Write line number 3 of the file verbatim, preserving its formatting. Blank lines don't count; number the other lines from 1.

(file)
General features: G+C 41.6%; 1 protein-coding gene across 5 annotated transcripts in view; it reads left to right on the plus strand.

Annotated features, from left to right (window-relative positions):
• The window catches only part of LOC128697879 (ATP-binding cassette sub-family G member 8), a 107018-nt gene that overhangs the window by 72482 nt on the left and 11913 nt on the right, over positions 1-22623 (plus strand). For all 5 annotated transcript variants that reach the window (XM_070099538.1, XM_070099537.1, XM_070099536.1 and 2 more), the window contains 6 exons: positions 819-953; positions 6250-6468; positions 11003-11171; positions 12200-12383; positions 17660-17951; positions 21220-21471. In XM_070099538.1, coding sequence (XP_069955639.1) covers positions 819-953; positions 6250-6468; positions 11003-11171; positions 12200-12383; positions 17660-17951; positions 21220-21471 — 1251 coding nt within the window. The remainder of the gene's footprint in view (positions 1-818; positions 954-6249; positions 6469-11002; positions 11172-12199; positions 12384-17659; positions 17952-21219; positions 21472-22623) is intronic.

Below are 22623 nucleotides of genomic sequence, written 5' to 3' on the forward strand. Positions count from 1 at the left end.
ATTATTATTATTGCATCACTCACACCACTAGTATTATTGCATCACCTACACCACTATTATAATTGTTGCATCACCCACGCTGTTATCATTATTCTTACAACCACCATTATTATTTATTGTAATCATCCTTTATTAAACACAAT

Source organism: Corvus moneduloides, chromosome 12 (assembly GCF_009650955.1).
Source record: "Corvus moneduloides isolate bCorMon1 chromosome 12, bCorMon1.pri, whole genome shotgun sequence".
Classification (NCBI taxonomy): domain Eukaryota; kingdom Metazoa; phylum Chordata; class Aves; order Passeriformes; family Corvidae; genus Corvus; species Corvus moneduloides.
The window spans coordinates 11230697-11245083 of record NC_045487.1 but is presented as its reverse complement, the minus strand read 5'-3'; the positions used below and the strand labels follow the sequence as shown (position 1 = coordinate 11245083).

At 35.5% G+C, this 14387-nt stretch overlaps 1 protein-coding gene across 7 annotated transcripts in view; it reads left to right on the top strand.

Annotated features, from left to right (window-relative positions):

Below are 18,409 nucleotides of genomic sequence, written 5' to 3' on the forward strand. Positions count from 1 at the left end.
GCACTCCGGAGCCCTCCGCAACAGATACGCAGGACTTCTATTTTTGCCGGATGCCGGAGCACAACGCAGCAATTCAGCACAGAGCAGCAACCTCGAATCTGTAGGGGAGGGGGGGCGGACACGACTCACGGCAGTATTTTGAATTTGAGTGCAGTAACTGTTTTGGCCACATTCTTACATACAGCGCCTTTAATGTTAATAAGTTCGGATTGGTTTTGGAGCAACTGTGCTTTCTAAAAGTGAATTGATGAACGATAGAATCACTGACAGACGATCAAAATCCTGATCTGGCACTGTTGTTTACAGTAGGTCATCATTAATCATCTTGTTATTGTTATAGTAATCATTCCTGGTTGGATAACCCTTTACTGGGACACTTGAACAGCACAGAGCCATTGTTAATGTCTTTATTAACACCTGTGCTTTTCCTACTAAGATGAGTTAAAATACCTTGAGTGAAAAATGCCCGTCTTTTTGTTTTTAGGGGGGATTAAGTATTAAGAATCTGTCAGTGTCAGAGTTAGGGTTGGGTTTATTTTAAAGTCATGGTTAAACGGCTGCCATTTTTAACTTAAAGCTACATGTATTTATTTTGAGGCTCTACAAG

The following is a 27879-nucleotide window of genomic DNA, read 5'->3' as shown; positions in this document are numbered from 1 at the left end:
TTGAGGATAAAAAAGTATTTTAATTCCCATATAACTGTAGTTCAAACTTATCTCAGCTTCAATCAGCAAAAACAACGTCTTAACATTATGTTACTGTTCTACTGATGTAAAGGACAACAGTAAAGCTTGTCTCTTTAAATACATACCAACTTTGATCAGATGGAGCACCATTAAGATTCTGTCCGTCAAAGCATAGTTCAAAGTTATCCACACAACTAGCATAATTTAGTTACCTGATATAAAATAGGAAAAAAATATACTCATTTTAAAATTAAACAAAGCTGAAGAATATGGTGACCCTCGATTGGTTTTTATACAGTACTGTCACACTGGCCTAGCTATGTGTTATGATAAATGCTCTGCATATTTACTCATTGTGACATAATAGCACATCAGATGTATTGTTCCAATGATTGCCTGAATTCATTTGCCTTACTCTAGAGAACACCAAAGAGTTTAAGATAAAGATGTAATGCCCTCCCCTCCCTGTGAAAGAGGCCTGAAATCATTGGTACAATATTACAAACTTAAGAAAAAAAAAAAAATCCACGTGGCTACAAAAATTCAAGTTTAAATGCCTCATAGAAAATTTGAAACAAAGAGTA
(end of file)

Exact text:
• The window catches only part of LOC128697879 (ATP-binding cassette sub-family G member 8), a 107018-nt gene that overhangs the window by 72482 nt on the left and 11913 nt on the right, over positions 1-22623 (plus strand). For all 5 annotated transcript variants that reach the window (XM_070099538.1, XM_070099537.1, XM_070099536.1 and 2 more), the window contains 6 exons: positions 819-953; positions 6250-6468; positions 11003-11171; positions 12200-12383; positions 17660-17951; positions 21220-21471. In XM_070099538.1, coding sequence (XP_069955639.1) covers positions 819-953; positions 6250-6468; positions 11003-11171; positions 12200-12383; positions 17660-17951; positions 21220-21471 — 1251 coding nt within the window. The remainder of the gene's footprint in view (positions 1-818; positions 954-6249; positions 6469-11002; positions 11172-12199; positions 12384-17659; positions 17952-21219; positions 21472-22623) is intronic.